Segalen gradually befriends the lad, and when Leys pere decides to return to Europe, Rene moves into Segalen's house, where their lessons continue. Over the course of the summer, Rene Leys reveals to Segalen that he is an intimate of the Royal Family. He was the only friend of the Kuang Hsu Emperor, and is now the advisor to the Regent, who has awarded him a concubine for his services. He further reveals, after swearing Segalen to secrecy, that he is the chief of a Secret Police force; that he runs a network of spies and informants among the sing-song girls and prostitutes of the red light district, the Chien Men Wai; and that he has constant but secret access to the Forbidden Palace on payment of large sums to the eunuchs who guard the place. He further reveals that he is the lover of the Empress Dowager, Princess Long Yu; and that she is the instigator of several assassination attempts on the Regent, all of which have been foiled by Rene and his police force. Rene is tormented by divided loyalties, to the Regent, and to the Empress Dowager. In other words, Rene Leys is deeply embroiled in Palace intrigues, his ultimate loyalty is to the Manchus, and he is heavily invested in their continuing to rule China.

The summer turns to autumn. When the revolution breaks out in October, Rene Leys and his Manchu employers are caught off guard. Faced with the prospect of the defeat of the Manchus, and the installation of Yuen Xi Kai as first (provisional) President of a new Republic of China, Rene Leys, afraid of reprisals, and stunned with anguish at the collapse of his world, commits suicide. Segalen decides to leave Beijing, his book about the Kuang Hsu Emperor unstarted, unfinished.

The novel is presented in the form of a diary kept by Segalen, charting his attempts to learn Chinese, his relationships with other expatriates, his trips around the city on horseback in the company of his young teacher, conversations, trips to the brothels and theatres of Chien Men Wai, daily life, the weather. It starts on the 28 February, and ends on the 22 November.

The prose is gorgeous, and is one of the chief pleasures of reading the novel. The descriptions of Beijing in the last days of the Qing are miraculously evocative, poetic, and laden with colour. Segalen is a thoughtful, witty and observant diarist, and writes like a dream, capturing details of his experiences and conversations almost as they occur.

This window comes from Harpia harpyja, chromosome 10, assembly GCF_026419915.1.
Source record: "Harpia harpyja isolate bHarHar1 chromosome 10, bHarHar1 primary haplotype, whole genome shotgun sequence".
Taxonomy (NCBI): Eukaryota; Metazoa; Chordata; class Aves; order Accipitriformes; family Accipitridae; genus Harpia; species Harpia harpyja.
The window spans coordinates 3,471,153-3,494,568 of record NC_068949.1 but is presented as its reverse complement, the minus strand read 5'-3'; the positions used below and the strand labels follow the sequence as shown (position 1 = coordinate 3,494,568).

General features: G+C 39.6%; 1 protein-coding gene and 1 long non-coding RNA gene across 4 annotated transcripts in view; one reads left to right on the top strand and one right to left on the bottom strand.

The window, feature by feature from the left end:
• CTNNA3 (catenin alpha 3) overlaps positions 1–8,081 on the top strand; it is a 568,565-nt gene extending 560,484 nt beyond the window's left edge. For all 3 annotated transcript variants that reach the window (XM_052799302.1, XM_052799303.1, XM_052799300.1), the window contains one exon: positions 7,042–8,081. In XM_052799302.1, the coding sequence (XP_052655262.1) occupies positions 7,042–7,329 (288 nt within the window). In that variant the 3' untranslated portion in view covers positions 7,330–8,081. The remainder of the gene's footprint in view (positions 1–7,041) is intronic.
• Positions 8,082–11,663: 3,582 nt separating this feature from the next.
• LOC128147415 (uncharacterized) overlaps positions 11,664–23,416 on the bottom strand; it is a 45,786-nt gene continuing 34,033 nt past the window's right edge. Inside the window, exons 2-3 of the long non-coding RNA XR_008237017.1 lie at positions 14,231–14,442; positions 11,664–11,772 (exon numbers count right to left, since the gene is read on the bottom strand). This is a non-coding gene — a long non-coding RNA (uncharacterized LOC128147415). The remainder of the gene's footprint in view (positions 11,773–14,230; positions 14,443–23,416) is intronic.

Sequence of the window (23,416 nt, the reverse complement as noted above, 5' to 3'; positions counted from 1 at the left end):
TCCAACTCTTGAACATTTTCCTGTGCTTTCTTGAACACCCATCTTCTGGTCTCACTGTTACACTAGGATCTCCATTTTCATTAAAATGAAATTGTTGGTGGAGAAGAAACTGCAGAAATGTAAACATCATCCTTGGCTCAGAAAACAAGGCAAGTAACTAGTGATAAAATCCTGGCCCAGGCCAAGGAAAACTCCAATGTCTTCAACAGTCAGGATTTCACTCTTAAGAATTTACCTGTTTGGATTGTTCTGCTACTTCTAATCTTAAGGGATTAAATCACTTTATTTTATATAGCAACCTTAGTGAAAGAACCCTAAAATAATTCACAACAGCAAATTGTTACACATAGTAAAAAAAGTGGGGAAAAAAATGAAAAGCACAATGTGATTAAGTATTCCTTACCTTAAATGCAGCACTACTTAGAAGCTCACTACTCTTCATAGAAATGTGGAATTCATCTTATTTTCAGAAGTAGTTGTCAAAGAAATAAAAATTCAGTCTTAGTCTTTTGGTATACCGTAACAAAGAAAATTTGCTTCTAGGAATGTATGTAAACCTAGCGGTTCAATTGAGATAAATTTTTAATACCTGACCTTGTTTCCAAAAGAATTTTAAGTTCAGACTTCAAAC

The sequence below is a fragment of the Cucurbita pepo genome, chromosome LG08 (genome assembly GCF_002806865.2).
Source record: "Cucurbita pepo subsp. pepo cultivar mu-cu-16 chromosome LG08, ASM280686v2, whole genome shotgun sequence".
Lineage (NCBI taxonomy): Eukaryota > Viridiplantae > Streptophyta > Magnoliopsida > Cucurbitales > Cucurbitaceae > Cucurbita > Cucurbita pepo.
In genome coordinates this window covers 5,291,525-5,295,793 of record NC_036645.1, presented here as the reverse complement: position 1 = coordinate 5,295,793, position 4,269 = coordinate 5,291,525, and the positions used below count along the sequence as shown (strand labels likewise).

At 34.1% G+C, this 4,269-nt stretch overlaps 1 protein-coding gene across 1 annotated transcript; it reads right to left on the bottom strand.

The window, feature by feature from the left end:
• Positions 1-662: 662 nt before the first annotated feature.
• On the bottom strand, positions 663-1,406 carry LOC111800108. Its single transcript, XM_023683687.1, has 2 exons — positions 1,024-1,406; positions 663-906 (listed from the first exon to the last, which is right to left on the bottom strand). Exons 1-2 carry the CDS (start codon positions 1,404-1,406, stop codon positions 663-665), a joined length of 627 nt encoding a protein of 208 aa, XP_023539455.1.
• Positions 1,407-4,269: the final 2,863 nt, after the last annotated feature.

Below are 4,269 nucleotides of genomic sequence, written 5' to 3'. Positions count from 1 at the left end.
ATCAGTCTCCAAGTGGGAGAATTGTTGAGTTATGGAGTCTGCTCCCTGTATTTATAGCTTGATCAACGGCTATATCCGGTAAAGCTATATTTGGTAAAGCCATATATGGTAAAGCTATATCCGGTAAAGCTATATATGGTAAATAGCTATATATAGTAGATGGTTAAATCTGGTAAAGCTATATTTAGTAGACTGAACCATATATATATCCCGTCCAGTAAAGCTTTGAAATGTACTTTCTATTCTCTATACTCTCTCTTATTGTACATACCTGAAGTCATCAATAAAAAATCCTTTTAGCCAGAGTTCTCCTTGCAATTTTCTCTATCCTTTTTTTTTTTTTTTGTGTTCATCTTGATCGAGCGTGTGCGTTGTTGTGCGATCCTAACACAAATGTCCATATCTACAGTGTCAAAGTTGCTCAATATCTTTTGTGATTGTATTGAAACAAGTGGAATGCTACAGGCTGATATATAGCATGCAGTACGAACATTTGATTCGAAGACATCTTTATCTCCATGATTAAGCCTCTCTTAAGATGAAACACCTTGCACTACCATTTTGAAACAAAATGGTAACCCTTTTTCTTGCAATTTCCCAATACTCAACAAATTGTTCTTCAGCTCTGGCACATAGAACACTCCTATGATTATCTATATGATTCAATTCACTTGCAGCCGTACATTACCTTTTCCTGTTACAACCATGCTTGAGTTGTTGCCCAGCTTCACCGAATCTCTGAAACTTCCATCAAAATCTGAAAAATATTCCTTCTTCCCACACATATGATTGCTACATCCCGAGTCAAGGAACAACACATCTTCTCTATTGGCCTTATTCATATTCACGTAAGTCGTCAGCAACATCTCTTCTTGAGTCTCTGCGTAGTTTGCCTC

On the other hand, his diary is also laced with sardonic asides at the stupidity of his hosts and the other expatriates. (These are the kind of comments one is still likely to hear in expatriate bars all over the Far East): I am making progress with my Chinese (such a practical language it is: it does away with syntax by reducing all the rules to three) Segalen notes on his linguistic efforts, and he sneeringly calls the White Tower - a Nepalese stupa in the heart of the Forbidden City- an example of art nouveau.

The discourse is not burdened with historical hindsight - the Wuhan uprising on October 10 which leads to the Revolution is related in the diary on the 11 October as an interesting but insignificant item in the newspaper- and has all the freshness and roughness of lived experience rather than the finished polish of a novel. It is a fictional, eyewitness account of the fall of the Qing.

Colonial literature of this type articulates to a more or less conscious degree one major fantasy, and one major fear. (This remark is no less true of long term expatriates in real life than it is of literature.) The fantasy is that.....

Read the full review on The Lectern. ( )
11 vote tomcatMurr | Oct 10, 2011 |
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» Add other authors (4 possible)

Author nameRoleType of authorWork?Status
Victor Segalenprimary authorall editionsconfirmed
Buruma, IanPrefacesecondary authorsome editionsconfirmed
Underwood, J. A.Introductionsecondary authorsome editionsconfirmed
Underwood, J. A.Translatorsecondary authorsome editionsconfirmed
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Amazon.com Product Description (ISBN 0879513500, Paperback)

In this entrancing story of spiritual adventure, a Westerner in Peking seeks the mystery at the heart of the Forbidden City. He takes as a tutor in Chinese the young Belgian René Leys, who claims to be in the know about strange goings-on in the Imperial Palace: love affairs, family quarrels, conspiracies that threaten the very existence of the empire. But whether truth-teller or trickster, the elusive and ever-charming René presents his increasingly dazzled disciple with a visionary glimpse of "an essential palace built upon the most magnificent foundations."

(retrieved from Amazon Mon, 30 Sep 2013 14:01:48 -0400)